CRRA Hangzhou: EU and China Forge Strong Scrap Connections

CRRA Hangzhou: EU and China Forge Strong Scrap Connections

China’s scrap import volumes from the EU may have room for further growth.

September 6, 2013
RTGE Staff
Conferences & Events Legislation & Regulations

The European Union consists of 27 nations, but when it comes to international trade it offers one market. That was the message to Chinese scrap importers at the 2013 China National Resources Recycling Association (CRRA) International Recycling Conference & Exhibition in early September from Paul Hsia, general manager of Gold Millennium Net Group, headquartered in Beijing.

Hsia said the EU currently supplies about one-third of China’s imported recovered fiber, nearly one-third of its imported copper scrap and about one-fourth of its plastic scrap imports. Nonetheless, “there is much more potential” for the EU to supply more scrap to China, said Hsia, including aluminum and ferrous scrap.

The iron and steel scrap trade to China “is mostly controlled by Japan and the United States,” said Hsia, with exporters from the Netherlands and the United Kingdome making small inroads. “There is a lot of potential in the EU market” in the sector, he commented.

Gauging where China’s imported aluminum scrap comes from is difficult since a high percentage of it comes through Hong Kong, noted Hsia. However, figures indicate that the volume from the United States is much higher than from the EU, creating another potential opportunity.

“This is the moment to get more international suppliers; you need a pool of suppliers,” Hsia urged attendees. He recommended a free trade zone near the port of Valencia, Spain, as being a particularly good opportunity for Chinese importers to set up operations that can provide diversification and improve quality control.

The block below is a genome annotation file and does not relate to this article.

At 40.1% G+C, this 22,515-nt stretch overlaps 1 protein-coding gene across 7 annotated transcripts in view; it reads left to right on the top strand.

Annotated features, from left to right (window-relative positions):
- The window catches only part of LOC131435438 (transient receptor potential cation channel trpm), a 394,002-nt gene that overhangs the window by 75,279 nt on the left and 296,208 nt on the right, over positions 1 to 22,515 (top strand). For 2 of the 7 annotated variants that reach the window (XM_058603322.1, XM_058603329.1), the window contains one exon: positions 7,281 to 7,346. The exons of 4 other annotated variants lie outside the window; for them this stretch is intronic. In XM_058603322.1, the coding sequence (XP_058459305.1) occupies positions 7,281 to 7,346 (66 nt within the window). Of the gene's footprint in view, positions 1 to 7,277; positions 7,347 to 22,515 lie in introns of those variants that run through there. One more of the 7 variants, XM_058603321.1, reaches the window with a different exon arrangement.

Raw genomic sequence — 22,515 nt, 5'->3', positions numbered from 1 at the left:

Also speaking at the CRRA 2013 event, CRRA vice-chairman Long Shaohai provided an overview of end-of-life vehicle (ELV) recycling efforts in China. Long said there are now around 522 certified vehicle dismantlers in China, and auto shredding plant demonstration centers are being established with the goal of reducing the amount of ELV torch-cutting that is taking place.

In 2012, an estimated 1.65 million vehicles in China were dismantled or scrapped, according to Long, and that number is likely to grow. There are now about 120.8 million private vehicles on the road in China, with just 4.5 million vehicles having been known to have been scrapped in recent years.

By 2020, there could be as many as 250 million vehicles sold in China following its economic resurgence, leading the CRRA to calculate that by 2020 some 6 million vehicles should be scrapped annually. “Over the next 10 years, the ELV recycling sector will be developed rapidly,” Long predicted.

The CRRA 2013 China International Recycling Conference & Exhibition was Sept. 3-5 at the San Li New Century Grand Hotel in Hangzhou, China.